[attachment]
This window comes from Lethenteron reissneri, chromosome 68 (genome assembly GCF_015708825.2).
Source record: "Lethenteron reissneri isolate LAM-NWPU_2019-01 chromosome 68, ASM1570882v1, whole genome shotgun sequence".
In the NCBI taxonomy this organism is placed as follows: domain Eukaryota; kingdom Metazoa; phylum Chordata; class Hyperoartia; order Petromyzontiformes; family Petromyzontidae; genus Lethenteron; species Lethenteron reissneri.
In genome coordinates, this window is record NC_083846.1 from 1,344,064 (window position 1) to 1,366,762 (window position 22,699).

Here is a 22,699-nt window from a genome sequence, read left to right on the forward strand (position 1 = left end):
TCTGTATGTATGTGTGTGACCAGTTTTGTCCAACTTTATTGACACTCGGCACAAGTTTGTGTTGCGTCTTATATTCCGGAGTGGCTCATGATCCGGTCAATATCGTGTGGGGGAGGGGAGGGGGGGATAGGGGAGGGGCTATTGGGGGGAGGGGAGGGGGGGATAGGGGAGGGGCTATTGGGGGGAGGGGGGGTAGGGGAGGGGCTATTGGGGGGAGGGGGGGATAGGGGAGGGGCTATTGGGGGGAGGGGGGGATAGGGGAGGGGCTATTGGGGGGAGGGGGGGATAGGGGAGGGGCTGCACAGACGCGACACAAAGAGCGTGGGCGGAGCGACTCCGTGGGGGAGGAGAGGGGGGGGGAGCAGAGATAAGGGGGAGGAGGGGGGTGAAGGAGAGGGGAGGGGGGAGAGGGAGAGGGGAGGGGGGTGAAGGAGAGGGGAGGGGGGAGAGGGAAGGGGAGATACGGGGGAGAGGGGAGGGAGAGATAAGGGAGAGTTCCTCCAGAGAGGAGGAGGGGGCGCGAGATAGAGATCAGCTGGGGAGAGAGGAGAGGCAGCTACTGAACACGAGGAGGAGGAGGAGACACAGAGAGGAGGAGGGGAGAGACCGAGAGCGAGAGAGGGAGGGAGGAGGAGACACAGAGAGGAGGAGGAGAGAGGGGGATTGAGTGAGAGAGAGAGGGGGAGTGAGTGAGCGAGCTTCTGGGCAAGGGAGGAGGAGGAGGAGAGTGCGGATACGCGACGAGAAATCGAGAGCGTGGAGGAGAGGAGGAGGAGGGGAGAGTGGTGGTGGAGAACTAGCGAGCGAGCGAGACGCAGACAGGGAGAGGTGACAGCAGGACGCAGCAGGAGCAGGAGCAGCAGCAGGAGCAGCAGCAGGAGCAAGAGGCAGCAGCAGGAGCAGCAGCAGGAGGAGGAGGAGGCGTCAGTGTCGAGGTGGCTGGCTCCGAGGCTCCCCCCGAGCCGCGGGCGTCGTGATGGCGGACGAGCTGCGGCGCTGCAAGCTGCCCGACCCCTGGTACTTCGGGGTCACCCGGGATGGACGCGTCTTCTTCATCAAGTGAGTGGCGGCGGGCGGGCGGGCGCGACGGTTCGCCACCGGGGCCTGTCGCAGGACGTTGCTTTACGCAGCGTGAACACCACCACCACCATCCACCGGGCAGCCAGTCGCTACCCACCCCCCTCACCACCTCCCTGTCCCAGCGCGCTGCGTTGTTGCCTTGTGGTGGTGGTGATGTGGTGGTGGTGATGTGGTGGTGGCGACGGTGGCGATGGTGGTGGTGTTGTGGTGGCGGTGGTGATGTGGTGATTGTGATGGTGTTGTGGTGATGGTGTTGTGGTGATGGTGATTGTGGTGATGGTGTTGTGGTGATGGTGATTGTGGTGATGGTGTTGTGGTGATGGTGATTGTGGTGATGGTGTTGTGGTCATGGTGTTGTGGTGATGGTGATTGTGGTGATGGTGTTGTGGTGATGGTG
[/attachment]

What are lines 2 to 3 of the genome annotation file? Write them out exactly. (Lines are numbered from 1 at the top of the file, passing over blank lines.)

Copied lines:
Source record: "Lethenteron reissneri isolate LAM-NWPU_2019-01 chromosome 68, ASM1570882v1, whole genome shotgun sequence".
In the NCBI taxonomy this organism is placed as follows: domain Eukaryota; kingdom Metazoa; phylum Chordata; class Hyperoartia; order Petromyzontiformes; family Petromyzontidae; genus Lethenteron; species Lethenteron reissneri.